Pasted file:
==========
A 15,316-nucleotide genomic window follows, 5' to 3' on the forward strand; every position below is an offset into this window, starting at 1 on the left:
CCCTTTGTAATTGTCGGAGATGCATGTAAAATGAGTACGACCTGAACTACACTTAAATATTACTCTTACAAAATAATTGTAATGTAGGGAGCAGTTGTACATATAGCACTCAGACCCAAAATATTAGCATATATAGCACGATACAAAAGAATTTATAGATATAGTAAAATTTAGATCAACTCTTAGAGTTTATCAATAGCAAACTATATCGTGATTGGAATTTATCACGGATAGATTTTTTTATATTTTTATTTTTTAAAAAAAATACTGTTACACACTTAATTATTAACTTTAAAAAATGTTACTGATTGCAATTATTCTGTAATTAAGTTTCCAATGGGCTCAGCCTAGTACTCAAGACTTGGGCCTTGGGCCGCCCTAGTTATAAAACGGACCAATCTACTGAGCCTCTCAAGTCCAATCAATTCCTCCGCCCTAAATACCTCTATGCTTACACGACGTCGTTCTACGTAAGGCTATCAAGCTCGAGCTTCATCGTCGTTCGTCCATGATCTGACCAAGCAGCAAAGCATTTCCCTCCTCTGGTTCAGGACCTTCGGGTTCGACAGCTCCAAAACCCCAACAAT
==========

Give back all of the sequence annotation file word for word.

A 15,316-nucleotide genomic window follows, 5' to 3' on the forward strand; every position below is an offset into this window, starting at 1 on the left:
CCCTTTGTAATTGTCGGAGATGCATGTAAAATGAGTACGACCTGAACTACACTTAAATATTACTCTTACAAAATAATTGTAATGTAGGGAGCAGTTGTACATATAGCACTCAGACCCAAAATATTAGCATATATAGCACGATACAAAAGAATTTATAGATATAGTAAAATTTAGATCAACTCTTAGAGTTTATCAATAGCAAACTATATCGTGATTGGAATTTATCACGGATAGATTTTTTTATATTTTTATTTTTTAAAAAAAATACTGTTACACACTTAATTATTAACTTTAAAAAATGTTACTGATTGCAATTATTCTGTAATTAAGTTTCCAATGGGCTCAGCCTAGTACTCAAGACTTGGGCCTTGGGCCGCCCTAGTTATAAAACGGACCAATCTACTGAGCCTCTCAAGTCCAATCAATTCCTCCGCCCTAAATACCTCTATGCTTACACGACGTCGTTCTACGTAAGGCTATCAAGCTCGAGCTTCATCGTCGTTCGTCCATGATCTGACCAAGCAGCAAAGCATTTCCCTCCTCTGGTTCAGGACCTTCGGGTTCGACAGCTCCAAAACCCCAACAAT